The EU doesn’t check how this wood has been acquired, whether it’s coming from old-growth forests and from the trunks of old trees, which absorb a lot of carbon and would continue to absorb a lot of carbon if they were left alone. Or if it comes from other sources, where it can be demonstrated that there was a sustainable way to exploit the forest. So, the assumption that wood coming from other countries is automatically CO2 neutral needs to be revisited.

Actually, the IPCC itself, which is often misquoted about this, says in Chapter 11 of the mitigation volume of working group three, the one published in 2014, it says there on page 879, “The assumption that the CO2 emitted from biomass combustion is climate neutral has often been used in the assessment of bioenergy systems.” Just two sentences later, “The shortcomings of this assumption have been extensively discussed in environmental impact studies and emission accounting mechanisms.”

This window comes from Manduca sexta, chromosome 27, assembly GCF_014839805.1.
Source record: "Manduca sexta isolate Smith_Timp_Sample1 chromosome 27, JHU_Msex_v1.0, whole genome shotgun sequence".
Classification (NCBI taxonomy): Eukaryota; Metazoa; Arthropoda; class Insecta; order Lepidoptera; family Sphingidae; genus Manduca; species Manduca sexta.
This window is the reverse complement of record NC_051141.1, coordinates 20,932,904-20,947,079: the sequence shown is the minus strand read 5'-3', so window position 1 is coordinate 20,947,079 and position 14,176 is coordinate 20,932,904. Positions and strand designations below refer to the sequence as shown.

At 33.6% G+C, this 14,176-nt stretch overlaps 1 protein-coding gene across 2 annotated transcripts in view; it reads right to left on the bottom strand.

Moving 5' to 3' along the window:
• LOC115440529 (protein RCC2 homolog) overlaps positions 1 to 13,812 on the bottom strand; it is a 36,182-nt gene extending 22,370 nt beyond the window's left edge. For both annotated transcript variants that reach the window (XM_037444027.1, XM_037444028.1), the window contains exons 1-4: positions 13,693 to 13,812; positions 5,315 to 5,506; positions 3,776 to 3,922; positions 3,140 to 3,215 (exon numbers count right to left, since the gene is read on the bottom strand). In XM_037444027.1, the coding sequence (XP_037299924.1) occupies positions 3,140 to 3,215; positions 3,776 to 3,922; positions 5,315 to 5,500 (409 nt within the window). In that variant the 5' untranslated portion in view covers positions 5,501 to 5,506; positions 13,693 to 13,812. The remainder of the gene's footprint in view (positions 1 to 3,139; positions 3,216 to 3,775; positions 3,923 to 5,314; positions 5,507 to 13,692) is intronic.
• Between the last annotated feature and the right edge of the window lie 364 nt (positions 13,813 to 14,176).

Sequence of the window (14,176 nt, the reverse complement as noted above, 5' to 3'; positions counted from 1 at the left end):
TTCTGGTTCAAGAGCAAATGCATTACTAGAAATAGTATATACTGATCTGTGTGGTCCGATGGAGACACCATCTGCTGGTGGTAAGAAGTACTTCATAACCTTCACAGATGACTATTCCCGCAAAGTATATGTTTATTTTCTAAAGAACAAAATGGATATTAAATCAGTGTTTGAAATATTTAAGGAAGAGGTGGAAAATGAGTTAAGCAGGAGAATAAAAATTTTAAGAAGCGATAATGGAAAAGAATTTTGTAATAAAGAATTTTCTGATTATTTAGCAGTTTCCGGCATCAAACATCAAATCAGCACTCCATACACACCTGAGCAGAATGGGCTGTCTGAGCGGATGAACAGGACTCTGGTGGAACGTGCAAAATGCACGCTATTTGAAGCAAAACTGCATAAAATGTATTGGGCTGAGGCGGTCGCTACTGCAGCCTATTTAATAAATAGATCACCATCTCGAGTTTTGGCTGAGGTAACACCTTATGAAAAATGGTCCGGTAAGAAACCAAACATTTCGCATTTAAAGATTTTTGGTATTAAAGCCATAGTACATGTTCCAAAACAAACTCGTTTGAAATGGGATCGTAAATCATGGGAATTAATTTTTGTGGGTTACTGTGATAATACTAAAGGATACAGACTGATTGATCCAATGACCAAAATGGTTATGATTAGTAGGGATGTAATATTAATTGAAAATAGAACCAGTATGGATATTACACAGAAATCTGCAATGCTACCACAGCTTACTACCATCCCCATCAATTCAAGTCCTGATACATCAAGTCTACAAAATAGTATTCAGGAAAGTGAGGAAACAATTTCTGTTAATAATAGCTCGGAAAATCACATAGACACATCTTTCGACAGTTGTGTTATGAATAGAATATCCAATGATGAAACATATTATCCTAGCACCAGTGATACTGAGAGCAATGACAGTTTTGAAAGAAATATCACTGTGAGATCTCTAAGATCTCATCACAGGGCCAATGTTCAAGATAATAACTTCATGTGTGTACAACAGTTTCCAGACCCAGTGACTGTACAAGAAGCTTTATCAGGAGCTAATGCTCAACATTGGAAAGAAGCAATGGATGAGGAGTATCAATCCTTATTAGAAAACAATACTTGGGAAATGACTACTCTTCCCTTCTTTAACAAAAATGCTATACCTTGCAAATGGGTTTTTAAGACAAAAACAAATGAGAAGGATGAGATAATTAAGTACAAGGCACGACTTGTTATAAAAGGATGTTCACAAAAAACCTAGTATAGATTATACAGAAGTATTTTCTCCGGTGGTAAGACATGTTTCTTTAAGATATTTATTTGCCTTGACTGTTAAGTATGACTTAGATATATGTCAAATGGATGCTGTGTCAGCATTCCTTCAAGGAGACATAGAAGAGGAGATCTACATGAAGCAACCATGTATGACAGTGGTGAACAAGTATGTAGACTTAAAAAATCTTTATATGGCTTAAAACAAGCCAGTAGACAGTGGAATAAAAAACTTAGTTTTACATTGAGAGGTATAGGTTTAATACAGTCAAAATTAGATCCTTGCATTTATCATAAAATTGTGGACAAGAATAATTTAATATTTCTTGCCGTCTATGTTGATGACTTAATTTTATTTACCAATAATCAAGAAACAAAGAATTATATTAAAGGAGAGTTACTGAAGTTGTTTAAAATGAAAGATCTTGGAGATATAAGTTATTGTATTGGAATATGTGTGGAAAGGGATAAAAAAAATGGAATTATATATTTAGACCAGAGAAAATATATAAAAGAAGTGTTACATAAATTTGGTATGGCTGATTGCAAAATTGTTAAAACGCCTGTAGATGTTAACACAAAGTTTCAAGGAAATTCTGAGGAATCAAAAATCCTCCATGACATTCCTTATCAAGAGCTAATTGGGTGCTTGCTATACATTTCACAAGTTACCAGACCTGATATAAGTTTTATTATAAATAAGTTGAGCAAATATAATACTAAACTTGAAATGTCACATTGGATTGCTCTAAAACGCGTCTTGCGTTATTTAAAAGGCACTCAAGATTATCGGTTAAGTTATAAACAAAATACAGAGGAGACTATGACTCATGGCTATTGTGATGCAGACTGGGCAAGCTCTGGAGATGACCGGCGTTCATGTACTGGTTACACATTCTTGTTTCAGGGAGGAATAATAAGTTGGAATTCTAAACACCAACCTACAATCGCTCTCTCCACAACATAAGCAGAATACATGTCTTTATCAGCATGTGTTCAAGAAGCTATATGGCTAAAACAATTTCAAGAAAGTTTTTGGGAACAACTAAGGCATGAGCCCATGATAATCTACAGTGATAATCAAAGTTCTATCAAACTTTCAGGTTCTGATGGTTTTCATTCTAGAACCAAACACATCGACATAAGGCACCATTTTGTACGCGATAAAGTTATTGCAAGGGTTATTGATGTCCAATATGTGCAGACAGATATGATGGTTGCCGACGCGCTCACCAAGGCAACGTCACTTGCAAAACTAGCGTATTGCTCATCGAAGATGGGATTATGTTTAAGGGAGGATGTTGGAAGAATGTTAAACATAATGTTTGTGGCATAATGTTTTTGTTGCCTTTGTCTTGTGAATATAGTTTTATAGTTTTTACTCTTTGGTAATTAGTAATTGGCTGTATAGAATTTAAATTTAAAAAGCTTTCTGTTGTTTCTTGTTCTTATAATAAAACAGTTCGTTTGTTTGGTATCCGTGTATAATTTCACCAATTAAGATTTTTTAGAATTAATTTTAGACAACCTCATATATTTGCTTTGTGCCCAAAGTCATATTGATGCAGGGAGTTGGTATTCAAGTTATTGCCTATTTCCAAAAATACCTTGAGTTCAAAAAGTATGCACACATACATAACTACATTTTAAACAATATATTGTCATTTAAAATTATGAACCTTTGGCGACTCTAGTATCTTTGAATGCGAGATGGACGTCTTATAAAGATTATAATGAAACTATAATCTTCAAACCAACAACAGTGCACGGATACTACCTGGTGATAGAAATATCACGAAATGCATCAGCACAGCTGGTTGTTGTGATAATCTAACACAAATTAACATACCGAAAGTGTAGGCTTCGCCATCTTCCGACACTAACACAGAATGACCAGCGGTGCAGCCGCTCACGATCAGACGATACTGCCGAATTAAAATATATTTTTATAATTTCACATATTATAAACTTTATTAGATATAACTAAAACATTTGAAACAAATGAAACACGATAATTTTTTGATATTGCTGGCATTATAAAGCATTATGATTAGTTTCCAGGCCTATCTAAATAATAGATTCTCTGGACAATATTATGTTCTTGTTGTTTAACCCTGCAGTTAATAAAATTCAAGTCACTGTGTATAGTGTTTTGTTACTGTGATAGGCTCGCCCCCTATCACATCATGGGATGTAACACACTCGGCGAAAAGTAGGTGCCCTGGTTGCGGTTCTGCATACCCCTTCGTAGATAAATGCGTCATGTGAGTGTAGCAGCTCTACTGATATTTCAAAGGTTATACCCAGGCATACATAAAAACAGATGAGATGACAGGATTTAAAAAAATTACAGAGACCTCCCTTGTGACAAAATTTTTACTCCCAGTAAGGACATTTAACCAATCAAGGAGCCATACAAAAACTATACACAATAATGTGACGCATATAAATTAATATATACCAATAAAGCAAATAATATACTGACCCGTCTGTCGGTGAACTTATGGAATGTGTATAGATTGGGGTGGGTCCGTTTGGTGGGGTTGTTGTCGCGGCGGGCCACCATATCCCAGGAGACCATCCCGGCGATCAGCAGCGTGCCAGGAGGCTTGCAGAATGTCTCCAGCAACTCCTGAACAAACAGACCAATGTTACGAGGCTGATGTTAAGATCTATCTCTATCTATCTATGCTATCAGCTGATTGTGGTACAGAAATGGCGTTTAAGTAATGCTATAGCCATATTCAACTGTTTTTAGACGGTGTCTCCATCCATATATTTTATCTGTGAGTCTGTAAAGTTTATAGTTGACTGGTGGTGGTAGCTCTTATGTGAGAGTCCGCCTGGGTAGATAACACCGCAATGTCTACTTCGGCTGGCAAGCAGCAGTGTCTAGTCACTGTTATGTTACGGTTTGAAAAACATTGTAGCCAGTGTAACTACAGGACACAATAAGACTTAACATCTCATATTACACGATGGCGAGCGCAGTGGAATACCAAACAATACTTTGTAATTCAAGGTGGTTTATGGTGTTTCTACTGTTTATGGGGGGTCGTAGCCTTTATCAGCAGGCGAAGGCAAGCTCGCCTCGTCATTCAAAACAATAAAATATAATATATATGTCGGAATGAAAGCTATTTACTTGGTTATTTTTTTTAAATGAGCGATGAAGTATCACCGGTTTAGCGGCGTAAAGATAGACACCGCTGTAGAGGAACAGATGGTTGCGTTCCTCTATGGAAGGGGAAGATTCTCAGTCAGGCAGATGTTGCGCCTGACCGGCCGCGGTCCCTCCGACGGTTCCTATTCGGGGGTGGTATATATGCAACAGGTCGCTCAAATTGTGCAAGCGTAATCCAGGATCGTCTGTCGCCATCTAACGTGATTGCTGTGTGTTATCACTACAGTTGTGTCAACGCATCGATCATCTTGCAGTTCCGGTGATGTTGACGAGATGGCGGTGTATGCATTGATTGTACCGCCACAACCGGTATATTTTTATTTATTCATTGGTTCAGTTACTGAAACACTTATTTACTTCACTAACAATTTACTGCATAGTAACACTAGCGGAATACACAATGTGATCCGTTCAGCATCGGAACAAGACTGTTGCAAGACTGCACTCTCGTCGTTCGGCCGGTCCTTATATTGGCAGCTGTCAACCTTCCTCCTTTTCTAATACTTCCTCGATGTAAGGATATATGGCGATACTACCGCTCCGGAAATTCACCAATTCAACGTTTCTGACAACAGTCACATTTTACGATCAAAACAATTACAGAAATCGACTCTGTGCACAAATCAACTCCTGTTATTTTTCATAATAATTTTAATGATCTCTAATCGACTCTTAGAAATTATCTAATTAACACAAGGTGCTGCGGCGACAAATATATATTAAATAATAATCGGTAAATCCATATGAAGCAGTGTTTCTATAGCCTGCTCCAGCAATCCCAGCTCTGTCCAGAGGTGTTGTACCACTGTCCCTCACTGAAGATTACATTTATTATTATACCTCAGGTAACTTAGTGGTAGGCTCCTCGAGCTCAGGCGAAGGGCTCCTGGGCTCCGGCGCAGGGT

It even says later, “Forest bioenergy systems can temporarily have higher cumulative CO2 emissions than the fossil reference system.”

The IPCC is sometimes used as an argument to burn the wood in coal plants. And used to reduce on paper the CO2 emissions from those coal plants. Then it’s often said, well, the IPCC allows for that or even recommends that, which it never did.

It’s very clear that a lot of caution needs to be exercised when importing biomass and I’m afraid this is not done at the moment in the EU. So this renewable energy directive needs to be revised along those lines and it has not been done up to now to my knowledge, at least.